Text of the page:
Tips to help you choose between Flexible and Rigid PCBs
Flexible and rigid PCBs have multiple applications in different sectors. However, some applications tend to benefit more from only one of the two circuits. Therefore, even though they technically do the same job, sometimes you can’t substitute one for the other.
For instance, rigid printed circuit boards work seamlessly and make more sense when utilized in relatively large products, for example, desktop computers and televisions. On the other hand, flexible PCBs fit better in compact products, for example, wearable tech and smartphones.
Therefore, when selecting between flexible and rigid printed circuit boards, you should consider the following:
- Your project’s or application’s demand
- The effects of using one of these two PCBs over the other
- The preferred PCB type
You also need to select the perfect supplier to get quality PCBs manufactured for you. However, since there are many circuit board manufacturers, you might have difficulty figuring out the best manufacturer to help you out. However, some manufacturers have decades of experience and impeccable technology which they use to generate high-quality and reliable PCBs. One of these companies is Artist-3D, a famous company that has been around for a while. Moreover, to make work easier for clients, they even have an online site artist-3D.com which gives you direct access to this company. You can hence make and track your order with ease.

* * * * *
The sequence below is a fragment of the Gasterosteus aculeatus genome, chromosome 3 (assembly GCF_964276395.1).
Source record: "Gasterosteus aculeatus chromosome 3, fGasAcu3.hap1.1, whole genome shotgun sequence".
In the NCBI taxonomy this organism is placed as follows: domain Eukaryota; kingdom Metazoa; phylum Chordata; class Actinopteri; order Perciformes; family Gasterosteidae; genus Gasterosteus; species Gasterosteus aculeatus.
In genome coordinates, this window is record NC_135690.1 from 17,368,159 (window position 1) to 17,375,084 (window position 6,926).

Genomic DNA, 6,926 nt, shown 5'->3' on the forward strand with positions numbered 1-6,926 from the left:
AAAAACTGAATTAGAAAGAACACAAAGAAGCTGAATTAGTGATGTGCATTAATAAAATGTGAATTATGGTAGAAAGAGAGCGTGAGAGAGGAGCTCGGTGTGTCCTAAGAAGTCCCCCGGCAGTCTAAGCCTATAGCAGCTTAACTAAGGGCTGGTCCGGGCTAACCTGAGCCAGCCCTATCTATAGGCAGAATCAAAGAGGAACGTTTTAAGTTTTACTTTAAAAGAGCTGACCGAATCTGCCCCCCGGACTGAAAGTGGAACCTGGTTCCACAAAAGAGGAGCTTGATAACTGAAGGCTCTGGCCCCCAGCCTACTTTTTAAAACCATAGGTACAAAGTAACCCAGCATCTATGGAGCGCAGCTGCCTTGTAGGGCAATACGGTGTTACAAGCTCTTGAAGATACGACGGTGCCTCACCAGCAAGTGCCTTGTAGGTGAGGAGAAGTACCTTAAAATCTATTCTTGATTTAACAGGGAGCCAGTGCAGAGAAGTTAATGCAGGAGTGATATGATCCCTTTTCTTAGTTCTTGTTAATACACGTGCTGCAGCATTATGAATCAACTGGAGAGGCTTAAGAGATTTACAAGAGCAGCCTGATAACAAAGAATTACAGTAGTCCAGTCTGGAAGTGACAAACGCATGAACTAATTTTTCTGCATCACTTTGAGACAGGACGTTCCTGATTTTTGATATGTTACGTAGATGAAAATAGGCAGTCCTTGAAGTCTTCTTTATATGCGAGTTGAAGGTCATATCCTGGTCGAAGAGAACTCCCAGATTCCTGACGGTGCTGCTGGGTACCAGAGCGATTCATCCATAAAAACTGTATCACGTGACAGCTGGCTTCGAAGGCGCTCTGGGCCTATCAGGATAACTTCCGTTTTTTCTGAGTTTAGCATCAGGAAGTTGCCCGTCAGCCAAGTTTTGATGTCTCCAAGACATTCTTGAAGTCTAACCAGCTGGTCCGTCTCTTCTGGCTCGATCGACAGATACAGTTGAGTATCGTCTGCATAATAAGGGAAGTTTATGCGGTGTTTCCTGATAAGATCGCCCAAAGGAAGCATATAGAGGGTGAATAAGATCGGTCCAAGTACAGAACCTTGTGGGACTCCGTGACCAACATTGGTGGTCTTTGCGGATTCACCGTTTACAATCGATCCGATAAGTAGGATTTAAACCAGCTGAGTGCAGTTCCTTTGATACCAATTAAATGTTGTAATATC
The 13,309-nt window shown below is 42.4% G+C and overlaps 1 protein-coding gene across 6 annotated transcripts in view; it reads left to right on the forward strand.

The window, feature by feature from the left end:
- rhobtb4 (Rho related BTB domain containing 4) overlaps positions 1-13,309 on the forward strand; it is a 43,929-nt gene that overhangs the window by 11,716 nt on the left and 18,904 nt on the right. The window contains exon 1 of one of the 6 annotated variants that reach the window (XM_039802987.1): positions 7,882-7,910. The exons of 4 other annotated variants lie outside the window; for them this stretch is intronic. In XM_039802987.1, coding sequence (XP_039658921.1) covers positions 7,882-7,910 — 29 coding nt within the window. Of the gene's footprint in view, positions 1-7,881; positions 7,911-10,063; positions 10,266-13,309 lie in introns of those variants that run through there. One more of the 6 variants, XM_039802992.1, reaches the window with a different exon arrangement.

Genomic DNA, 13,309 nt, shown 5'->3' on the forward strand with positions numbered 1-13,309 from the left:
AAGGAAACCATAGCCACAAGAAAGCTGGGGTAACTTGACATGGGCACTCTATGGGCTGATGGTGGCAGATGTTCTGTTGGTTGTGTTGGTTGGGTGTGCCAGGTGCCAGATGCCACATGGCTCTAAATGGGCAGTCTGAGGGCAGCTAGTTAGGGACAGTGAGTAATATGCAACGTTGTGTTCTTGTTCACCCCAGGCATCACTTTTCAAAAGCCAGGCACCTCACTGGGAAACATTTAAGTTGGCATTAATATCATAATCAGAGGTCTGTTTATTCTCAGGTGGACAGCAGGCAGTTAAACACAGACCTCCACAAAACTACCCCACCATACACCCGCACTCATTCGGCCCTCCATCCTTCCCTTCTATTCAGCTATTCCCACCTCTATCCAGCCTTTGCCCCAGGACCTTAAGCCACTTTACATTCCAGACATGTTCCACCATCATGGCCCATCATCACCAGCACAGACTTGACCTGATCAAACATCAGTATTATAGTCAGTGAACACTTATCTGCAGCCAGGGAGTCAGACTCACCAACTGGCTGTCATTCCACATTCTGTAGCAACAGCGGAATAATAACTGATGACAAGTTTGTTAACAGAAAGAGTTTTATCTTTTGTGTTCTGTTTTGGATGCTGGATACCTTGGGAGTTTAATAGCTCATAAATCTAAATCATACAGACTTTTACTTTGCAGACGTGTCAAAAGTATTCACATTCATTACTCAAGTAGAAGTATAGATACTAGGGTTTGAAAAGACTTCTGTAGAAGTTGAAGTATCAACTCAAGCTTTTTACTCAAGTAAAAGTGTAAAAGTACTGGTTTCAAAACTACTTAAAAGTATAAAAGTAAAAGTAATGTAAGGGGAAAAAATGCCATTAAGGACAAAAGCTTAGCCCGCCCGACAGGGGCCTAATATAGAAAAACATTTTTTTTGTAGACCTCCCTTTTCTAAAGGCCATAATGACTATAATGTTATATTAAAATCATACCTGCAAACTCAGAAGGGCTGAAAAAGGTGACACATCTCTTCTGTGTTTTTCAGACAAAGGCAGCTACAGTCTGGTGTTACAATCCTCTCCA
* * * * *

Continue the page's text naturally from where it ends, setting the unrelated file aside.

Other companies that also offer impeccable rigid PCB manufacturing services include:
- San Francisco Circuits
Application Areas of Rigid Printed Circuit Boards
We can use rigid printed circuit boards in multiple products for communication and work purposes. Some of these products include:
- GPS gadgets
- Mobile phones
Additionally, these components are heavy usage in the medical sector to develop various medical gadgets such as:
- MRI Systems
- CAT Scans
- Heart monitors
- X-ray machines
Additionally, rigid printed circuit boards can easily withstand high temperatures due to their aluminum and copper substrates. Therefore, these circuit boards are great for aerospace applications. In the aerospace industry, there is use of these circuit boards to manufacture crucial gadgets, which include:
- Control tower gadgets
- Temperature sensors
- Aerospace cockpit gadgets
Benefits of Working with Rigid Printed Circuit Boards
Rigid printed circuit boards have a lot of advantages which include the following:
They are Cheaper
When you compare rigid PCBs with flexible printed circuit boards, you will find that rigid PCBs are cheaper to produce and manage.
Due to the substrates we use to manufacture rigid PCBs, they tend to be more durable compared to flex PCBs.
Rigid PCBs have impeccable density and excellent quality. That is because they have been around for some time now, and hence most manufacturers have learned ways to perfect the production process of these PCBs.
Rigid printed circuit boards are, without a doubt, a marvel of engineering. These PCBs have been around for decades, and they are still as popular as ever. Moreover, they have multiple application areas, including applications in the aerospace and consumer products manufacturing industries. Their impeccable durability and reliability make them a force to reckon with. Therefore you can expect to see more of rigid PCBs in the future.